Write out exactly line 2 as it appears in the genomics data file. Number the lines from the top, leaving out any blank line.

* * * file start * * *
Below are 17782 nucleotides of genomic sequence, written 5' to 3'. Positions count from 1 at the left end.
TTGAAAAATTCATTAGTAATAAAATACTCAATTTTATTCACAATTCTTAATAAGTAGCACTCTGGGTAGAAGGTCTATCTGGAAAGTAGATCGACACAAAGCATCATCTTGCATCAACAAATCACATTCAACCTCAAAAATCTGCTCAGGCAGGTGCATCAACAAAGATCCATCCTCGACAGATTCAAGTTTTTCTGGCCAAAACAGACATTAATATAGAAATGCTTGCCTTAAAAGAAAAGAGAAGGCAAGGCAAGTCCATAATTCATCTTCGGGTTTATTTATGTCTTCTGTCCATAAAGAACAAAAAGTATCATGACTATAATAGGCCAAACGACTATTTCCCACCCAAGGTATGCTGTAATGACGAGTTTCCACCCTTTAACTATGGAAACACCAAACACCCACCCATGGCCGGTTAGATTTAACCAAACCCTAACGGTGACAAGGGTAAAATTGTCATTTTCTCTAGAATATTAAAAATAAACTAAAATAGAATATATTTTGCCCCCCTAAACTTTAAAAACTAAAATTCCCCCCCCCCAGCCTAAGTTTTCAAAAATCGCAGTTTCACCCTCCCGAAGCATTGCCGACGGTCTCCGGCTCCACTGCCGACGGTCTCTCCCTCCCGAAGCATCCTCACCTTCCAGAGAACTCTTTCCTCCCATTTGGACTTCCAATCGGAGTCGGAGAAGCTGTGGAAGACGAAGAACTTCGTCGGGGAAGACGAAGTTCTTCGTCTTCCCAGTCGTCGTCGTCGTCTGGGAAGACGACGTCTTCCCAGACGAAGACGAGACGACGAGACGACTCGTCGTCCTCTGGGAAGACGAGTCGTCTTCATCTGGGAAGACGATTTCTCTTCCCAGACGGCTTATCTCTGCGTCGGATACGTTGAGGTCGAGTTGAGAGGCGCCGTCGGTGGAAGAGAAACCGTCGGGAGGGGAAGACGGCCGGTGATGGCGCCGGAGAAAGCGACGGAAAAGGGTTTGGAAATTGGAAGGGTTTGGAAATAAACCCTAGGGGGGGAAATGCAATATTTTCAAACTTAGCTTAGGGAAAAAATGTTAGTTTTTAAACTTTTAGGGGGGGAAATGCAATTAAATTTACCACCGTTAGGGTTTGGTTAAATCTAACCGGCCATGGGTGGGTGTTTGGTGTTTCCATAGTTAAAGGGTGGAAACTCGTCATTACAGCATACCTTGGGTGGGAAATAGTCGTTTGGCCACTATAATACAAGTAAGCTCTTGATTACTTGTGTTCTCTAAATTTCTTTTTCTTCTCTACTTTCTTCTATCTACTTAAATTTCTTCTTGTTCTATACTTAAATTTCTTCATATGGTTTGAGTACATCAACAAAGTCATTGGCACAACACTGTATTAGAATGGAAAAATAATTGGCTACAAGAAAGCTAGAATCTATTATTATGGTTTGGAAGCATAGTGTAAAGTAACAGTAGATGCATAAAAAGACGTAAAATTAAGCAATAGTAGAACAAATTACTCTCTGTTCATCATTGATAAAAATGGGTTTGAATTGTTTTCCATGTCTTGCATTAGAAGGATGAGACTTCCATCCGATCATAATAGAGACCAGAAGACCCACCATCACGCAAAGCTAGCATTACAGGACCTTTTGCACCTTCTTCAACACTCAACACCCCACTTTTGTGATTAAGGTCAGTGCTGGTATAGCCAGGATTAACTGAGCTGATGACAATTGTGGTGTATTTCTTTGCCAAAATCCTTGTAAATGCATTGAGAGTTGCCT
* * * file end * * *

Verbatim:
TTGAAAAATTCATTAGTAATAAAATACTCAATTTTATTCACAATTCTTAATAAGTAGCACTCTGGGTAGAAGGTCTATCTGGAAAGTAGATCGACACAAAGCATCATCTTGCATCAACAAATCACATTCAACCTCAAAAATCTGCTCAGGCAGGTGCATCAACAAAGATCCATCCTCGACAGATTCAAGTTTTTCTGGCCAAAACAGACATTAATATAGAAATGCTTGCCTTAAAAGAAAAGAGAAGGCAAGGCAAGTCCATAATTCATCTTCGGGTTTATTTATGTCTTCTGTCCATAAAGAACAAAAAGTATCATGACTATAATAGGCCAAACGACTATTTCCCACCCAAGGTATGCTGTAATGACGAGTTTCCACCCTTTAACTATGGAAACACCAAACACCCACCCATGGCCGGTTAGATTTAACCAAACCCTAACGGTGACAAGGGTAAAATTGTCATTTTCTCTAGAATATTAAAAATAAACTAAAATAGAATATATTTTGCCCCCCTAAACTTTAAAAACTAAAATTCCCCCCCCCCAGCCTAAGTTTTCAAAAATCGCAGTTTCACCCTCCCGAAGCATTGCCGACGGTCTCCGGCTCCACTGCCGACGGTCTCTCCCTCCCGAAGCATCCTCACCTTCCAGAGAACTCTTTCCTCCCATTTGGACTTCCAATCGGAGTCGGAGAAGCTGTGGAAGACGAAGAACTTCGTCGGGGAAGACGAAGTTCTTCGTCTTCCCAGTCGTCGTCGTCGTCTGGGAAGACGACGTCTTCCCAGACGAAGACGAGACGACGAGACGACTCGTCGTCCTCTGGGAAGACGAGTCGTCTTCATCTGGGAAGACGATTTCTCTTCCCAGACGGCTTATCTCTGCGTCGGATACGTTGAGGTCGAGTTGAGAGGCGCCGTCGGTGGAAGAGAAACCGTCGGGAGGGGAAGACGGCCGGTGATGGCGCCGGAGAAAGCGACGGAAAAGGGTTTGGAAATTGGAAGGGTTTGGAAATAAACCCTAGGGGGGGAAATGCAATATTTTCAAACTTAGCTTAGGGAAAAAATGTTAGTTTTTAAACTTTTAGGGGGGGAAATGCAATTAAATTTACCACCGTTAGGGTTTGGTTAAATCTAACCGGCCATGGGTGGGTGTTTGGTGTTTCCATAGTTAAAGGGTGGAAACTCGTCATTACAGCATACCTTGGGTGGGAAATAGTCGTTTGGCCACTATAATACAAGTAAGCTCTTGATTACTTGTGTTCTCTAAATTTCTTTTTCTTCTCTACTTTCTTCTATCTACTTAAATTTCTTCTTGTTCTATACTTAAATTTCTTCATATGGTTTGAGTACATCAACAAAGTCATTGGCACAACACTGTATTAGAATGGAAAAATAATTGGCTACAAGAAAGCTAGAATCTATTATTATGGTTTGGAAGCATAGTGTAAAGTAACAGTAGATGCATAAAAAGACGTAAAATTAAGCAATAGTAGAACAAATTACTCTCTGTTCATCATTGATAAAAATGGGTTTGAATTGTTTTCCATGTCTTGCATTAGAAGGATGAGACTTCCATCCGATCATAATAGAGACCAGAAGACCCACCATCACGCAAAGCTAGCATTACAGGACCTTTTGCACCTTCTTCAACACTCAACACCCCACTTTTGTGATTAAGGTCAGTGCTGGTATAGCCAGGATTAACTGAGCTGATGACAATTGTGGTGTATTTCTTTGCCAAAATCCTTGTAAATGCATTGAGAGTTGCCT